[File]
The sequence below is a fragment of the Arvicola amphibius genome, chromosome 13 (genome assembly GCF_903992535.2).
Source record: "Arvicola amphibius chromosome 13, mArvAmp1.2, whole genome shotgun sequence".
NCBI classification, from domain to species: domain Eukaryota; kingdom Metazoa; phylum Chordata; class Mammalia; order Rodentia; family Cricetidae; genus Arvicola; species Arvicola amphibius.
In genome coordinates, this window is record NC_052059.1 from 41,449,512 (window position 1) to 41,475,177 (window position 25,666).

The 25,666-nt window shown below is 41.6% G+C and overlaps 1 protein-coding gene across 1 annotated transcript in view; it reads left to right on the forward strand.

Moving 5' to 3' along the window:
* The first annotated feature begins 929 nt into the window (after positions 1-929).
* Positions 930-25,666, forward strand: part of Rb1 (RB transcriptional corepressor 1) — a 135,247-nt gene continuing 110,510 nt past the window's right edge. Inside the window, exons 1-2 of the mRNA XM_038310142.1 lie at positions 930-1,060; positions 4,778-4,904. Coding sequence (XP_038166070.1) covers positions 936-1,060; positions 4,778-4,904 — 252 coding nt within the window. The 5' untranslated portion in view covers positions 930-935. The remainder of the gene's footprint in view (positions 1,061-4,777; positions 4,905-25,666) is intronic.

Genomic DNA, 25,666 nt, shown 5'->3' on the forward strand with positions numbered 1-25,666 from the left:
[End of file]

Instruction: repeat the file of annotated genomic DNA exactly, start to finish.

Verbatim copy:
The sequence below is a fragment of the Arvicola amphibius genome, chromosome 13 (genome assembly GCF_903992535.2).
Source record: "Arvicola amphibius chromosome 13, mArvAmp1.2, whole genome shotgun sequence".
NCBI classification, from domain to species: domain Eukaryota; kingdom Metazoa; phylum Chordata; class Mammalia; order Rodentia; family Cricetidae; genus Arvicola; species Arvicola amphibius.
In genome coordinates, this window is record NC_052059.1 from 41,449,512 (window position 1) to 41,475,177 (window position 25,666).

The 25,666-nt window shown below is 41.6% G+C and overlaps 1 protein-coding gene across 1 annotated transcript in view; it reads left to right on the forward strand.

Moving 5' to 3' along the window:
* The first annotated feature begins 929 nt into the window (after positions 1-929).
* Positions 930-25,666, forward strand: part of Rb1 (RB transcriptional corepressor 1) — a 135,247-nt gene continuing 110,510 nt past the window's right edge. Inside the window, exons 1-2 of the mRNA XM_038310142.1 lie at positions 930-1,060; positions 4,778-4,904. Coding sequence (XP_038166070.1) covers positions 936-1,060; positions 4,778-4,904 — 252 coding nt within the window. The 5' untranslated portion in view covers positions 930-935. The remainder of the gene's footprint in view (positions 1,061-4,777; positions 4,905-25,666) is intronic.

Genomic DNA, 25,666 nt, shown 5'->3' on the forward strand with positions numbered 1-25,666 from the left: